Senate

As clock ticks down, Manchin is the vote to get on spending plan

Sen. Joe Manchin (D-W.Va.) is being lobbied intensely from all sides as President Biden and Democratic negotiators try to clinch a deal on their massive economic spending plan.

Manchin stands at the center of a 50-50 Senate and is one of the hardest "yes" votes for the White House to win over, making him an unofficial gatekeeper for what does, and doesn't, get in the social spending bill, which started around $3.5 trillion but appears likely to end up closer to his preferred top-line figure of $1.5 trillion.

Manchin swears he doesn't enjoy the current scrutiny as the make-or-break vote on several of the party's priorities.

"I wouldn't wish it on anybody," he said during an event with The Economic Club of Washington, D.C. "It's not pleasant. ... There's nothing fun about it."

But Manchin's influence is being widely felt as Democrats try to get a framework agreement in a matter of days.

He snagged a rare invite to Biden's house in Delaware over the weekend, where he, the president and Senate Majority Leader Charles Schumer (D-N.Y.) tried to iron out key differences between the red-state Democrat and most of his colleagues.

While Manchin has frustrated some Democrats, they are aware they can't afford to lose him if they want their priorities, including the Build Back Better spending package, to make it to Biden's desk.

They are actively trying to pitch him on getting at least some of their priorities into the bill.

Sen. Kirsten Gillibrand (D-N.Y.) is trying to get Manchin to give a green light to including paid parental leave in the bill, one area that is at risk of potentially being cut altogether.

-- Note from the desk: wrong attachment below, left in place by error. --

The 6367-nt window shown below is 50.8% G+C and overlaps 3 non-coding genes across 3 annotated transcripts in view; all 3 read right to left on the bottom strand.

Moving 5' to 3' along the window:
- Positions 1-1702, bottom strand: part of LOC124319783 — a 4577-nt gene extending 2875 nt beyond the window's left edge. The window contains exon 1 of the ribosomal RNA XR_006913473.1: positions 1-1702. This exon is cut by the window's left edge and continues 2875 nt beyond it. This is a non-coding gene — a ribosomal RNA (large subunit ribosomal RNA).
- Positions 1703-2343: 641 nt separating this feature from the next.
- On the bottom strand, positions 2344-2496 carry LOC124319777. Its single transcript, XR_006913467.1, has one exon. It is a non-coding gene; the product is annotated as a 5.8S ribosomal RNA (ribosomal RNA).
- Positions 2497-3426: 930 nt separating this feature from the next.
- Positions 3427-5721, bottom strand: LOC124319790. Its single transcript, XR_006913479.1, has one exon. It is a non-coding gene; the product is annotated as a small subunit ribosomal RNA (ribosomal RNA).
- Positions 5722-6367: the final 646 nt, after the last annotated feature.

Democrats had hoped to provide 12 weeks of paid leave. Biden said last week it could be shrunk down to four weeks, but Democrats say they are now actively trying to get Manchin to sign off on any paid leave to be in the bill.

"I am negotiating with him right now to see if we can include paid leave in a final package," Gillibrand told reporters.

She added that she was drafting a new proposal and was in "nonstop" conversations with Manchin, who declined to comment multiple times to reporters Tuesday except to say that they were negotiating.

It's not just Gillibrand. Both House and Senate Democrats are talking to Manchin about their push to extend Medicaid to roughly 2 million people in states that didn't expand their programs under ObamaCare.

Manchin has argued that he thinks the proposal would be unfair to states, such as his, that have already voluntarily expanded. But Democrats indicated Tuesday that they are still trying to work with him as they seek to lock down the broad details of an agreement this week.

"I told him we need to expand Medicaid, and at the end of the day West Virginia is going to get a little bit more than us with this deal," said Sen. Raphael Warnock (D-Ga.). "So I'm still hopeful that we'll get that done."

House Majority Whip James Clyburn (D-S.C.) also called Manchin this week to talk up Medicaid expansion.